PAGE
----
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Kevin Dorn, City Manager Jim Barlow, Legal Counsel February 19, 2014 Alleged Open Meeting Law Violation

This is in response to your request for my opinion as to what factors would have needed to be in place for a violation of the Open Meeting Law. You explained that a resident alleged that three members of the Council had violated Vermont’s Open Meeting Law. The alleged violation occurred when these Council members attended a “launch party” hosted by the Energy Committee to publicize the City’s participation in a national energy competition sponsored by Georgetown University. The resident asserted that since three Council members were in the same room at a meeting and that meeting had not been warned as a meeting of the Council, then these members had, in her opinion, violated the Open Meeting Law. The Open Meeting Law applies to the meetings of a public body. The City Council is a public body subject to the Open Meeting Law. 1 V.S.A. §310(3). A “meeting” is defined under the Open Meeting Law as “a gathering of a quorum of the members of a public body for the purpose of discussing the business of the public body or for the purpose of taking action.” 1 V.S.A. §310(2). With a few limited exceptions, all meetings of a public body must be warned in accordance with 1 V.S.A. §312(c)(1)-(3). In my opinion, for a violation of the Open Meeting Law to have occurred there must have been: (1) a quorum of City Council members gathered at the launch party, and (2) discussion of Council business by the Council members who were present. If both these thresholds were met, and if this gathering was not warned as a special or emergency meeting of the Council, then an Open Meeting Law violation may have occurred. However, the mere presence of three members of the City Council at the launch party would not have been an Open Meeting Law violation. The key element is whether the members were gathered “for the purpose of discussing the business of the *City Council+.” If there was no discussion of City Council business by the Council members at the launch party, then no Open Meeting Law violation could have occurred. Additionally, there is an exception in the Open Meeting Law for “*r+outine day-to-day administrative matters that do not require action by the public body.” 1 V.S.A. §312(g). Such matters “may be conducted outside a duly warned meeting, provided that no money is appropriated, expended, or encumbered.” Id. On November 18, 2013 the Council voted unanimously to approve the City’s participation in the Georgetown University energy competition. No further action by the Council was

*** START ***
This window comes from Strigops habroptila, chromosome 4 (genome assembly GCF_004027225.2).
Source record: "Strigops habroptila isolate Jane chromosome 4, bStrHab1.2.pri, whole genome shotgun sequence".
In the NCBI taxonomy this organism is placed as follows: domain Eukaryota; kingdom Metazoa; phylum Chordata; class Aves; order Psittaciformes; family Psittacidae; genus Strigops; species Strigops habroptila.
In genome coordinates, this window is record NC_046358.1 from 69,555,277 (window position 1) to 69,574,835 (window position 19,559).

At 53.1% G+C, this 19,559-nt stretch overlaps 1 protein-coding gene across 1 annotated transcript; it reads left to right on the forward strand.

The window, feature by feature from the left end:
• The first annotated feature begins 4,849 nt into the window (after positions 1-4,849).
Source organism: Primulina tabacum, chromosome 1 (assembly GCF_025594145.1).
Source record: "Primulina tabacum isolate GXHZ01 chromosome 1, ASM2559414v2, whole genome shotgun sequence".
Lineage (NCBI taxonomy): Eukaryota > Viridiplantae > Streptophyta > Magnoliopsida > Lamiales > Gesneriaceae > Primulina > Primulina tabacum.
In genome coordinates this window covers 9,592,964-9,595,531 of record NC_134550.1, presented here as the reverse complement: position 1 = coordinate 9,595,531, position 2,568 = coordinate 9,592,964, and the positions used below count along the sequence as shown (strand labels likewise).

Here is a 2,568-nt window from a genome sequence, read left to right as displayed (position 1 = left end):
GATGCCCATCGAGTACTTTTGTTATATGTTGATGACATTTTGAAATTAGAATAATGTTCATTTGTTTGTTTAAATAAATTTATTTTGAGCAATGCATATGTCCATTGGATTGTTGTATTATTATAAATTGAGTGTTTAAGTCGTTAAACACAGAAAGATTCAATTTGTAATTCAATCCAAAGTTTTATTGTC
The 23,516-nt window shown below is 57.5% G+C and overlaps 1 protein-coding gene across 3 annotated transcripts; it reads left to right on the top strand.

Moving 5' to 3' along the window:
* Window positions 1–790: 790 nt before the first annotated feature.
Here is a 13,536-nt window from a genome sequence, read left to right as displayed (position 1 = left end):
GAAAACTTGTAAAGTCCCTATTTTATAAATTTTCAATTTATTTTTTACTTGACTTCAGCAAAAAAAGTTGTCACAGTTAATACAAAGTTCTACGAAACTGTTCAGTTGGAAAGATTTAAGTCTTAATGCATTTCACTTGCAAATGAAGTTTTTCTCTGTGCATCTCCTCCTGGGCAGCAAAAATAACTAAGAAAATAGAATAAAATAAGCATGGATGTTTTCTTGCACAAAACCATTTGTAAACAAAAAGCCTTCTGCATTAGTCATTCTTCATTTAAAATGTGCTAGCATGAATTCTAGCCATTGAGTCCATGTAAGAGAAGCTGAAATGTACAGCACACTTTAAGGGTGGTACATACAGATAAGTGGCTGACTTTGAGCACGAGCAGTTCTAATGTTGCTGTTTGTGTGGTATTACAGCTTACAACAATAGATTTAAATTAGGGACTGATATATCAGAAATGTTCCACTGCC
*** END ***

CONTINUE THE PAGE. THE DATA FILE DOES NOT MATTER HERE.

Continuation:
necessary or required for the City’s participation in this event. In this light, it is my opinion that any incidental discussion by the Council members regarding the competition or any statements of support for the Energy Committee’s efforts at the launch party would likely be considered by a court to be the type of “routine day-to-day administrative matters” that fall outside the Open Meeting Law’s warning requirements.

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